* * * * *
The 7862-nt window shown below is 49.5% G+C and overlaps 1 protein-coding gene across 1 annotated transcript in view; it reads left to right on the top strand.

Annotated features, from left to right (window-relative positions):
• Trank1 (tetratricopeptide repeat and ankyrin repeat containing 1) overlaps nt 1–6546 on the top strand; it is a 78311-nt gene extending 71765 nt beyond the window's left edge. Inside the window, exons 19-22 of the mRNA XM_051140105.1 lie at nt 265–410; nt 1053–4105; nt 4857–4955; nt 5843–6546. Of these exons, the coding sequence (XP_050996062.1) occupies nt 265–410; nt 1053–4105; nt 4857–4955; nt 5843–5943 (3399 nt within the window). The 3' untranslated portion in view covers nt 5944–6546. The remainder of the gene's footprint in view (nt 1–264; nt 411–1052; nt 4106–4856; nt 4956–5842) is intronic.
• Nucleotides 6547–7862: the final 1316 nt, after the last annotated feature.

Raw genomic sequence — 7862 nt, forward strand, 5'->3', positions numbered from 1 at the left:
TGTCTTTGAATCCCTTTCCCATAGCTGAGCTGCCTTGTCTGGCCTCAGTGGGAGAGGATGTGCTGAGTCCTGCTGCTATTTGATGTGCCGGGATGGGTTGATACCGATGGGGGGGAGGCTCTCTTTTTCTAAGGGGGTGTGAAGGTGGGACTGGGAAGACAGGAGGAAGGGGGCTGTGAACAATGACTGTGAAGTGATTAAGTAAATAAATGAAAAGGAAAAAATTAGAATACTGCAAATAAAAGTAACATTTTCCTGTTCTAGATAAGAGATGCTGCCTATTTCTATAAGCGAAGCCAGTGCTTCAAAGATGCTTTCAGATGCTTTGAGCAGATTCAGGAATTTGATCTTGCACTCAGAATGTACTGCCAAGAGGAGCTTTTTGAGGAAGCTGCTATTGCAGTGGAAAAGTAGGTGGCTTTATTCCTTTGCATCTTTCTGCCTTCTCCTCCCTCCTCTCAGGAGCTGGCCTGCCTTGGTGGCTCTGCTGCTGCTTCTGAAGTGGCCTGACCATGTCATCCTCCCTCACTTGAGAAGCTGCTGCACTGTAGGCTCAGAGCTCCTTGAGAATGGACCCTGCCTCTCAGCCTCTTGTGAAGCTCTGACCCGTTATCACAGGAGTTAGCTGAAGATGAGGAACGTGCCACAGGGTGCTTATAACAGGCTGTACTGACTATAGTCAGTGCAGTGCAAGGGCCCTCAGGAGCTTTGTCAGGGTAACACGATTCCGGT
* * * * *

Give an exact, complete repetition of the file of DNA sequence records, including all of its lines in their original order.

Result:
The 7862-nt window shown below is 49.5% G+C and overlaps 1 protein-coding gene across 1 annotated transcript in view; it reads left to right on the top strand.

Annotated features, from left to right (window-relative positions):
• Trank1 (tetratricopeptide repeat and ankyrin repeat containing 1) overlaps nt 1–6546 on the top strand; it is a 78311-nt gene extending 71765 nt beyond the window's left edge. Inside the window, exons 19-22 of the mRNA XM_051140105.1 lie at nt 265–410; nt 1053–4105; nt 4857–4955; nt 5843–6546. Of these exons, the coding sequence (XP_050996062.1) occupies nt 265–410; nt 1053–4105; nt 4857–4955; nt 5843–5943 (3399 nt within the window). The 3' untranslated portion in view covers nt 5944–6546. The remainder of the gene's footprint in view (nt 1–264; nt 411–1052; nt 4106–4856; nt 4956–5842) is intronic.
• Nucleotides 6547–7862: the final 1316 nt, after the last annotated feature.

Raw genomic sequence — 7862 nt, forward strand, 5'->3', positions numbered from 1 at the left:
TGTCTTTGAATCCCTTTCCCATAGCTGAGCTGCCTTGTCTGGCCTCAGTGGGAGAGGATGTGCTGAGTCCTGCTGCTATTTGATGTGCCGGGATGGGTTGATACCGATGGGGGGGAGGCTCTCTTTTTCTAAGGGGGTGTGAAGGTGGGACTGGGAAGACAGGAGGAAGGGGGCTGTGAACAATGACTGTGAAGTGATTAAGTAAATAAATGAAAAGGAAAAAATTAGAATACTGCAAATAAAAGTAACATTTTCCTGTTCTAGATAAGAGATGCTGCCTATTTCTATAAGCGAAGCCAGTGCTTCAAAGATGCTTTCAGATGCTTTGAGCAGATTCAGGAATTTGATCTTGCACTCAGAATGTACTGCCAAGAGGAGCTTTTTGAGGAAGCTGCTATTGCAGTGGAAAAGTAGGTGGCTTTATTCCTTTGCATCTTTCTGCCTTCTCCTCCCTCCTCTCAGGAGCTGGCCTGCCTTGGTGGCTCTGCTGCTGCTTCTGAAGTGGCCTGACCATGTCATCCTCCCTCACTTGAGAAGCTGCTGCACTGTAGGCTCAGAGCTCCTTGAGAATGGACCCTGCCTCTCAGCCTCTTGTGAAGCTCTGACCCGTTATCACAGGAGTTAGCTGAAGATGAGGAACGTGCCACAGGGTGCTTATAACAGGCTGTACTGACTATAGTCAGTGCAGTGCAAGGGCCCTCAGGAGCTTTGTCAGGGTAACACGATTCCGGT